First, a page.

One of Hurley’s favorite moments revolves around a misguided liberal teacher who condescendingly encourages Potato to celebrate his Russian heritage, and thus, transfers him to ESL even after he expresses his deep desire to learn English. She even introduces him to a fellow Russian student so they can speak Russian together. The only catch? That student isn’t actually Russian at all; he’s Georgian.

“That was one of my favorite moments, especially the transition of the teacher to the student,” laughs Hurley. “She thinks that they’re going to be best friends, but it’s actually everything that Potato is trying to escape.”

Hurley’s use of accents throughout the film is notably symbolic. While in Russia, every character in the film speaks with typical American accents because they inhabit the same world. Once they reach America, American Potato, played by Tyler Bocock, and his mother, played by Marya Sea Kaminski, become the lone characters with Russian accents.

“The crux of the story is coming to America and being an immigrant… it’s almost like a second childhood; you’re reborn again when you come to a different country, and you have to learn a different language…” explains Hurley, who also cites the fact that his original ID card said “permanent alien” on it. “It was really important to me to impress on American audiences that sense of: suddenly, you’re child-like; suddenly, you’re alien; suddenly, you don’t fit in, or you’re struggling to communicate and people don’t understand you.”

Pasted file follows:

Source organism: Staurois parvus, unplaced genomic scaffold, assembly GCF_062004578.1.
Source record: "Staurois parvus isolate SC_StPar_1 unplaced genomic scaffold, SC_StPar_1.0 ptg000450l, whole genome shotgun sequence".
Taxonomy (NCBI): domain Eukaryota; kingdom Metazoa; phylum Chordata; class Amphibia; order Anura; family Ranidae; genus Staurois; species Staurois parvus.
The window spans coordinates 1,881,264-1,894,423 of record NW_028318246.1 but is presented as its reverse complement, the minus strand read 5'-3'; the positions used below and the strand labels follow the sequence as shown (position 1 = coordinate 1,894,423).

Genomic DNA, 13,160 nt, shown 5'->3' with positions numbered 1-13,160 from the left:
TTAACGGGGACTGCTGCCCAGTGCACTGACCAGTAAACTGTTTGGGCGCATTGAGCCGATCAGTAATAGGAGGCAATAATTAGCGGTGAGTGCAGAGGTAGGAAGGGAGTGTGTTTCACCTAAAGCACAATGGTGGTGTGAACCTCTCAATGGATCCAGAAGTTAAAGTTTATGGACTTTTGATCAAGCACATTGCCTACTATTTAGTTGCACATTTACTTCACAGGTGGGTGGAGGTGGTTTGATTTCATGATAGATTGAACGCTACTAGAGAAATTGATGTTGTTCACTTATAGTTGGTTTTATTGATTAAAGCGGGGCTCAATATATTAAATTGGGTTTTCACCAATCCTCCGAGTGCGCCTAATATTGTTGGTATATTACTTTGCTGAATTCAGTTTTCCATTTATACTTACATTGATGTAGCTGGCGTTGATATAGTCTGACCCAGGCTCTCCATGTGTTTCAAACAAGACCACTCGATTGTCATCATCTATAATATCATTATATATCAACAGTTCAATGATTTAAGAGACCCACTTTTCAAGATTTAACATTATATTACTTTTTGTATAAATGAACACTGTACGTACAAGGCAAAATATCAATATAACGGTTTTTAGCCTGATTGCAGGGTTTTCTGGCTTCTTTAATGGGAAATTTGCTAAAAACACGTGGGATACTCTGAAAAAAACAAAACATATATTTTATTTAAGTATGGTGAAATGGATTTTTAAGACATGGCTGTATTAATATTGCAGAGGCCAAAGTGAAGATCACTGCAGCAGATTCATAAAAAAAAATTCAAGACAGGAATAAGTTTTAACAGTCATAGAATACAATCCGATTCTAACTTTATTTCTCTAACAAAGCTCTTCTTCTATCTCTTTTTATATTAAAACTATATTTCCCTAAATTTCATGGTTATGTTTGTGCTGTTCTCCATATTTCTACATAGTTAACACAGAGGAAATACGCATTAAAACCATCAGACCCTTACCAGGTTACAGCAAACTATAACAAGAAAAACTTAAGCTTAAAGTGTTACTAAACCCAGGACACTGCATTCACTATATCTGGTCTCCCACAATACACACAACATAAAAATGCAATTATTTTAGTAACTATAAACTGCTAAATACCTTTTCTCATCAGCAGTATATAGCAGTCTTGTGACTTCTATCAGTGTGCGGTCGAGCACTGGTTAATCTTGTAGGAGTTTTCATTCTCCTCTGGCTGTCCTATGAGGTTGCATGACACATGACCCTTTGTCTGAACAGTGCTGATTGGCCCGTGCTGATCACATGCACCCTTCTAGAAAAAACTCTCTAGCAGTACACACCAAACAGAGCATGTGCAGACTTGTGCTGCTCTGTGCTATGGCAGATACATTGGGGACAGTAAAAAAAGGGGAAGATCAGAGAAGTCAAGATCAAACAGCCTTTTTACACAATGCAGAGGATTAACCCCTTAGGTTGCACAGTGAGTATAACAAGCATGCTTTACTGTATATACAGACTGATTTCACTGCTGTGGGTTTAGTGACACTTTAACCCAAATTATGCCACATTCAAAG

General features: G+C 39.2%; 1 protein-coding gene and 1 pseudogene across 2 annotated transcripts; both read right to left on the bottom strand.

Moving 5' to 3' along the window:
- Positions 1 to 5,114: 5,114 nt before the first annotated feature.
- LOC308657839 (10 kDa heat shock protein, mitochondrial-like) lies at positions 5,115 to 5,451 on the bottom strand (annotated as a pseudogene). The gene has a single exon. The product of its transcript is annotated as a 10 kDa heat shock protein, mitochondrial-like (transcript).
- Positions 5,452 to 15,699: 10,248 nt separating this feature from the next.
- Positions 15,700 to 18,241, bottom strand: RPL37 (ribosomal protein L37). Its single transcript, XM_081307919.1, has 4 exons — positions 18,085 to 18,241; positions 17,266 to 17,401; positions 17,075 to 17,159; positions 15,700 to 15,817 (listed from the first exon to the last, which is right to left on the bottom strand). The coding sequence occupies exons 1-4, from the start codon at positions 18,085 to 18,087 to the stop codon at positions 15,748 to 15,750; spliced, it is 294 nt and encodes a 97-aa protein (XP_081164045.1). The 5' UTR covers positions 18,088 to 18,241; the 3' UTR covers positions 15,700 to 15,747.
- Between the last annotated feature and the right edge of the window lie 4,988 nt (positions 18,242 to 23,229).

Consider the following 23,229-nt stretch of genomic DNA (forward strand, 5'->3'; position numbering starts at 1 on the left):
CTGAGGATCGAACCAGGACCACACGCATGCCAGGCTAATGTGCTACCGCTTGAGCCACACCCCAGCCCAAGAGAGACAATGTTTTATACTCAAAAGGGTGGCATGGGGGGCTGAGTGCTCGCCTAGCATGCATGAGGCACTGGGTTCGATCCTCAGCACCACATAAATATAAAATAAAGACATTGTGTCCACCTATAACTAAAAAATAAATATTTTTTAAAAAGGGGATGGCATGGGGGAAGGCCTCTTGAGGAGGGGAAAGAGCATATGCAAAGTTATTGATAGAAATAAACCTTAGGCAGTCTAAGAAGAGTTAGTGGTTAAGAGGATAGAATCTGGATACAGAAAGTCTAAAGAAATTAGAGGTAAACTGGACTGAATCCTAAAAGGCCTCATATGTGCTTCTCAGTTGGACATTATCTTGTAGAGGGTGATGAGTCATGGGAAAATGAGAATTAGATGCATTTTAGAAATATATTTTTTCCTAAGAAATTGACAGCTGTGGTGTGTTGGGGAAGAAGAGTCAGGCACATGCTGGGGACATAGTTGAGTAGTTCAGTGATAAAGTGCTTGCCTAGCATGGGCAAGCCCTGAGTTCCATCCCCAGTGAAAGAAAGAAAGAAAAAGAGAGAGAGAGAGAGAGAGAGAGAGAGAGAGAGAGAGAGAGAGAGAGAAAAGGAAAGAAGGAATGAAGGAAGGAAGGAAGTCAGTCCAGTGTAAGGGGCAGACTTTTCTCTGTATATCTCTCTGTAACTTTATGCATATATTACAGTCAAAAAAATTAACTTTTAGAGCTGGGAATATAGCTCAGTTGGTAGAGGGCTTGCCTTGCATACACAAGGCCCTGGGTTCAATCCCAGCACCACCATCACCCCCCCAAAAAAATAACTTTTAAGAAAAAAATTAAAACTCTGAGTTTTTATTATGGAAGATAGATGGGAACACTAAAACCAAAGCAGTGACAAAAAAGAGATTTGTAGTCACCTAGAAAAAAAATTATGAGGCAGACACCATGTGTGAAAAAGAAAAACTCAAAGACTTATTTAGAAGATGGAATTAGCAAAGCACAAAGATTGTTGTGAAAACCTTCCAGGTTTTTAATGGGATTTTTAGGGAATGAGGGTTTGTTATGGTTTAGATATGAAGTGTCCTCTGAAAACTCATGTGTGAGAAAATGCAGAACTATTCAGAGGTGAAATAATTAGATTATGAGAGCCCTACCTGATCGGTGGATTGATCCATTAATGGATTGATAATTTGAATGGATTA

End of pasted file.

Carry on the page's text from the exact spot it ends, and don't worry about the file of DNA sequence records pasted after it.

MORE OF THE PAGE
“To me, the superficial quality of language is not as important as what it stands for,” he adds.

Yet while Potato Dreams of America is an immigration story, it is also a story of Potato learning to embrace his sexuality. American Potato discovers gay films through Seattle’s famous Scarecrow Video store, and ultimately finds liberation by sharing his truth with his family and discovering other gay people in Seattle. The city itself also serves as a character, in a way.

“Coming from Russia anywhere to America would have been an improvement, but coming from Vladivostok to Seattle was especially an improvement, in terms of beautiful people and people being more open,” reflects Hurley. “It really exaggerated the whole experience of this Cinderella story wonderland of coming to a better place.”